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Commonly, the chassis-to-chassis impedance in an electrical grounding system is fractional. (For a more accurate estimation of ground circuit conductivity and impedance, refer to Table 8 in Chapter 9 in the NEC, “Conductor Properties.”) Even under the most optimum conditions, substantially greater conductivity to true earth ground is virtually impossible to achieve. Even if it were possible, the low conductivity to earth ground would at best result in only a very slight improvement in system noise levels. A good example of this is a real case where a studio owner decided to have a well drilling company sink a 60 ft. x 3 in. copper shaft into the earth for his studio’s grounding electrode. Unfortunately, the midi-racks and effects returns still had a lot of noise.
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A somewhat more effective approach is to break the equipment grounding connections. Lifting the capacitors from the chassis or using AC ground lifters are ways this is done, however electrical safety is severely compromised. Star grounding is at best a crude approach to the problem. The system’s impedance to earth is still far greater than chassis-to-chassis impedance. Noise continues to be a problem to a greater than desirable extent.
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The only cure to this dilemma is to adapt the power system to the gear being utilized, and eliminate the noise at its source. It seems like a simple enough task. Unfortunately though, the electrical code lacks direction in this area. Before we tackle that one, let’s look at why a balanced (two-phase) 120-volt system works. If one is going to attempt to amend the NEC, it’s a good idea to have a clear reason for doing so.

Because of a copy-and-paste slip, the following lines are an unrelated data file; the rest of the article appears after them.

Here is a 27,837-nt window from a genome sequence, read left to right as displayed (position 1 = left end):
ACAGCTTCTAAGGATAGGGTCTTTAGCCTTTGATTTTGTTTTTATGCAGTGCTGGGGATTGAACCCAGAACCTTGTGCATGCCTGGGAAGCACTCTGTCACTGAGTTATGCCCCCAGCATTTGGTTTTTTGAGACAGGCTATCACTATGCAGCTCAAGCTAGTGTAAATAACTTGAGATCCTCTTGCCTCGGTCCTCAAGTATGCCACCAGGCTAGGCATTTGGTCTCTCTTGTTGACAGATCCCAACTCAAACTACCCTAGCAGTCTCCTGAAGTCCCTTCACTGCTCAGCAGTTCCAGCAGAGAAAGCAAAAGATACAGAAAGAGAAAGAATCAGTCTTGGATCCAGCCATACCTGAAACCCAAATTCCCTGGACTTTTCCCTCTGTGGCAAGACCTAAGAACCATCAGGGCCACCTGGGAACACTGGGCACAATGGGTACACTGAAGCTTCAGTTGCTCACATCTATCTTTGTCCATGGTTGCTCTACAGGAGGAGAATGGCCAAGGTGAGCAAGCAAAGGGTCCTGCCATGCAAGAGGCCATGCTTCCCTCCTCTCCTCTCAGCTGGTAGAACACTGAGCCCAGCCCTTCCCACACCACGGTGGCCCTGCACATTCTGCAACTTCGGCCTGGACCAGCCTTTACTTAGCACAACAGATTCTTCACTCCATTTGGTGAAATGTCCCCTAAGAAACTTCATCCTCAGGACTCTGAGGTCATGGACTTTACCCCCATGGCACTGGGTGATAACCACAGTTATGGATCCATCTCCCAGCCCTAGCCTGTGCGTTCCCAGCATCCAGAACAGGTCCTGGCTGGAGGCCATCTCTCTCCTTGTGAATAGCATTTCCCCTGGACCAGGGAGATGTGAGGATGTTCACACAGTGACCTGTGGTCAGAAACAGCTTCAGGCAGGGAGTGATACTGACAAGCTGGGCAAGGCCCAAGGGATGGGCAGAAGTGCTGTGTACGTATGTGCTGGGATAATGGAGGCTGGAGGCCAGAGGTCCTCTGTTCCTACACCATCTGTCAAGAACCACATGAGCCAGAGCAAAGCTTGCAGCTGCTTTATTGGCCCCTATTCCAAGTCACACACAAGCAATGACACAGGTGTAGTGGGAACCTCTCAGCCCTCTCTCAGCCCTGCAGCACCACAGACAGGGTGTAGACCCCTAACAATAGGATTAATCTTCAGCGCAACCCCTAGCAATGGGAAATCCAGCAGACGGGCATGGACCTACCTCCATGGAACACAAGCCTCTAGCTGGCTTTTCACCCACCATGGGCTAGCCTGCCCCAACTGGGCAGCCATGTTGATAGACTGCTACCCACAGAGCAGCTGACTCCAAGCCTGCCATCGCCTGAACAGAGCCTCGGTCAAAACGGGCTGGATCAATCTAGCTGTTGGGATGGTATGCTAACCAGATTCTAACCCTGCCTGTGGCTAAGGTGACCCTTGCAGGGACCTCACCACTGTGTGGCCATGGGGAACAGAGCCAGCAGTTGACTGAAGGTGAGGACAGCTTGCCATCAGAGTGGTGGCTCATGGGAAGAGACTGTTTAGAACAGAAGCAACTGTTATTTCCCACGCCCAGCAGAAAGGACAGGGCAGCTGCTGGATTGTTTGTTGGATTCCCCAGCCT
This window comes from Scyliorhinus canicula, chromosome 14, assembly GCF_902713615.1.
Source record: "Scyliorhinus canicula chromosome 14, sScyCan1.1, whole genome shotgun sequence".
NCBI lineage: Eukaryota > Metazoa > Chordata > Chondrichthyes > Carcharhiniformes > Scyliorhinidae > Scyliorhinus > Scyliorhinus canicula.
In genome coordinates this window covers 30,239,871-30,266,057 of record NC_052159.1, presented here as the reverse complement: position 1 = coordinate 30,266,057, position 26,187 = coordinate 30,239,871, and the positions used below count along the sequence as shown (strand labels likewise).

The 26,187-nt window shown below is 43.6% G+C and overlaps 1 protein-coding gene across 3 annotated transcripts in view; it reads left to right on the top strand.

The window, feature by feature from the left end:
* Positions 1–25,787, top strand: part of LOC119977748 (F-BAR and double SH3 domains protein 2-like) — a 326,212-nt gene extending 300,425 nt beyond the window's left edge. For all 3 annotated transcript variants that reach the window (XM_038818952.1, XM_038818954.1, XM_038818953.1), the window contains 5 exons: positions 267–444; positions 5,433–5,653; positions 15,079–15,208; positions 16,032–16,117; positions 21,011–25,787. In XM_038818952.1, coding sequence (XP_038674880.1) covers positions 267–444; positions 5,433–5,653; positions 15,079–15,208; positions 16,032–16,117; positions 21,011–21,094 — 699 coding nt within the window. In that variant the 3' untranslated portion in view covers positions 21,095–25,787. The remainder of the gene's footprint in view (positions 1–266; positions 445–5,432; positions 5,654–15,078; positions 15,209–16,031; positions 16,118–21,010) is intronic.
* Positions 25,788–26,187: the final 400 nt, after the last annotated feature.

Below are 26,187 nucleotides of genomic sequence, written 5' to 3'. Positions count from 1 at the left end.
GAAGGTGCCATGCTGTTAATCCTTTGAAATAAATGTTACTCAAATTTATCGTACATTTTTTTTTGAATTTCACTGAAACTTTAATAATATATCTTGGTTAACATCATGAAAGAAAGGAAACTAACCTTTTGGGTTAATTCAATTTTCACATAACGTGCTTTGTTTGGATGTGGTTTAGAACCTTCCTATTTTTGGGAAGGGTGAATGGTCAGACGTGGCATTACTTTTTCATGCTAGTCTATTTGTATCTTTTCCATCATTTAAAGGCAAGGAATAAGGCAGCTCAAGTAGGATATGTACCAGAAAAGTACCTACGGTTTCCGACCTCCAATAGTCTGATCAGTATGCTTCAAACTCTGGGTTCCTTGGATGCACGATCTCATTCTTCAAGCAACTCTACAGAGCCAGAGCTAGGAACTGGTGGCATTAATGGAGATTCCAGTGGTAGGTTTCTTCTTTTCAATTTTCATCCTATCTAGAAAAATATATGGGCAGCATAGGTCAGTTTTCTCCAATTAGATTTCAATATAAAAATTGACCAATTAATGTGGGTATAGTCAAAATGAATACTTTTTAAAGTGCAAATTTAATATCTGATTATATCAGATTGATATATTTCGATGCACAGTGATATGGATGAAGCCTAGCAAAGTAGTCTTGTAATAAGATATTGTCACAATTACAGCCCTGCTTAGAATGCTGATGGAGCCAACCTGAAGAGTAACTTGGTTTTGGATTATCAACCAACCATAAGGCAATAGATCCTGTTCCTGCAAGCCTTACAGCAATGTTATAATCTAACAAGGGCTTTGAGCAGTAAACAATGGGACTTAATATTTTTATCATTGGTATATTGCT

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HOW IT’S DONE
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Figure 6 is a 120-volt, two-phase grounded system applied to a typical EMI/RFI filter. The phase to ground voltage on each side of the AC line is about 60 Volts. Each line of the iso-transformer output is 180 degrees out of phase to the other, therefor a 120-volt potential between the lines is present. When this voltage is applied to an EMI/RFI filter, the current passed through the capacitors is nulled at the common chassis ground by its inversely phased counterpart. Obviously, this noise cancellation effect on the ground is beneficial for audio circuits.
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Single-phase systems cause noise flare-ups in other related applications. P.A. systems are particularly vulnerable because of the high-impedance and high-gain equipment used. Mobile recording units can also be adversely affected. Radio production and broadcasting facilities, and even video editing and telecine installations, are subject to unbalanced AC induced interference. Here, too, an equi-potential AC system would greatly help matters.
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At the Zoo Studios, there was some initial apprehension when the 120-volt, two-phase system was first fired up. Just how would the audio gear respond to this type of power? .Optimistic predictions proved to be correct. There were no examples of any equipment running afoul on two-phase power. Equipment power supplies operate normally with equi-potential power. Line-to-line voltage is critical, but line-to-ground voltage is irrelevant as far as power supply operation is concerned.
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The only real problem occurred when a new electrical inspector showed up and began quizzing the contractors about the unorthodox wiring system. Fortunately his concerns about electrical safety had been anticipated and appropriate safety measures had been taken. After some discussion with the inspector (and his boss), it was agreed that the system was safe. Though not covered in any section of the NEC, the “spirit” of the code had been maintained. In other words, it was deemed to be safe and passed inspection.
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Short of changing an entire electrical system, there are some procedures that can be followed in the interim to improve noise problems in many studios. Referring once again to Figure 4 (the more common studio system), if the grounded side of the output on the transformer is lifted, a more balanced AC system will result. This is called an ungrounded 120-volt split-phase system. It has some drawbacks, but its use is recognized in the NEC for application in hospital anesthetizing rooms. System monitoring equipment is required as well as other conditional installation methods. You will also need special permission from the local code authority to use it in a studio.